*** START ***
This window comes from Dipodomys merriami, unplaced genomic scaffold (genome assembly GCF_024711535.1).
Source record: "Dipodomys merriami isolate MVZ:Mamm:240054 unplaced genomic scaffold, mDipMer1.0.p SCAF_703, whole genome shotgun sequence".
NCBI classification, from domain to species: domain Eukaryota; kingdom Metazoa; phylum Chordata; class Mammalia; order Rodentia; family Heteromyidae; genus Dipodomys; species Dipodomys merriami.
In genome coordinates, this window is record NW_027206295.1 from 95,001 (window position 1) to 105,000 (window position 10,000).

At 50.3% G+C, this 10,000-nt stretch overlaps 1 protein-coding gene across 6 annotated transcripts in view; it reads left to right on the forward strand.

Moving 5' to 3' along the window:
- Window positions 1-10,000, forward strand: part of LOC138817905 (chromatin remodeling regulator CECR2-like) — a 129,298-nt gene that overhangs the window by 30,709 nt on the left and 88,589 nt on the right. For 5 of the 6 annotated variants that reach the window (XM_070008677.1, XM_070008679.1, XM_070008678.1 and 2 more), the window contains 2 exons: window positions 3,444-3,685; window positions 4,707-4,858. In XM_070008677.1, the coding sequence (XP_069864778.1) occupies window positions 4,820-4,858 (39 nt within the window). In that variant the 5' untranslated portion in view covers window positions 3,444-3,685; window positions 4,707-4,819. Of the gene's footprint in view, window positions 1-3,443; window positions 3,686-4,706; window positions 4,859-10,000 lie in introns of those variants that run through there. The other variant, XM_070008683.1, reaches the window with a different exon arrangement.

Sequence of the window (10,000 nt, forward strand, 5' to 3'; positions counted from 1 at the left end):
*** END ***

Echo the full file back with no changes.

This window comes from Dipodomys merriami, unplaced genomic scaffold (genome assembly GCF_024711535.1).
Source record: "Dipodomys merriami isolate MVZ:Mamm:240054 unplaced genomic scaffold, mDipMer1.0.p SCAF_703, whole genome shotgun sequence".
NCBI classification, from domain to species: domain Eukaryota; kingdom Metazoa; phylum Chordata; class Mammalia; order Rodentia; family Heteromyidae; genus Dipodomys; species Dipodomys merriami.
In genome coordinates, this window is record NW_027206295.1 from 95,001 (window position 1) to 105,000 (window position 10,000).

At 50.3% G+C, this 10,000-nt stretch overlaps 1 protein-coding gene across 6 annotated transcripts in view; it reads left to right on the forward strand.

Moving 5' to 3' along the window:
- Window positions 1-10,000, forward strand: part of LOC138817905 (chromatin remodeling regulator CECR2-like) — a 129,298-nt gene that overhangs the window by 30,709 nt on the left and 88,589 nt on the right. For 5 of the 6 annotated variants that reach the window (XM_070008677.1, XM_070008679.1, XM_070008678.1 and 2 more), the window contains 2 exons: window positions 3,444-3,685; window positions 4,707-4,858. In XM_070008677.1, the coding sequence (XP_069864778.1) occupies window positions 4,820-4,858 (39 nt within the window). In that variant the 5' untranslated portion in view covers window positions 3,444-3,685; window positions 4,707-4,819. Of the gene's footprint in view, window positions 1-3,443; window positions 3,686-4,706; window positions 4,859-10,000 lie in introns of those variants that run through there. The other variant, XM_070008683.1, reaches the window with a different exon arrangement.

Sequence of the window (10,000 nt, forward strand, 5' to 3'; positions counted from 1 at the left end):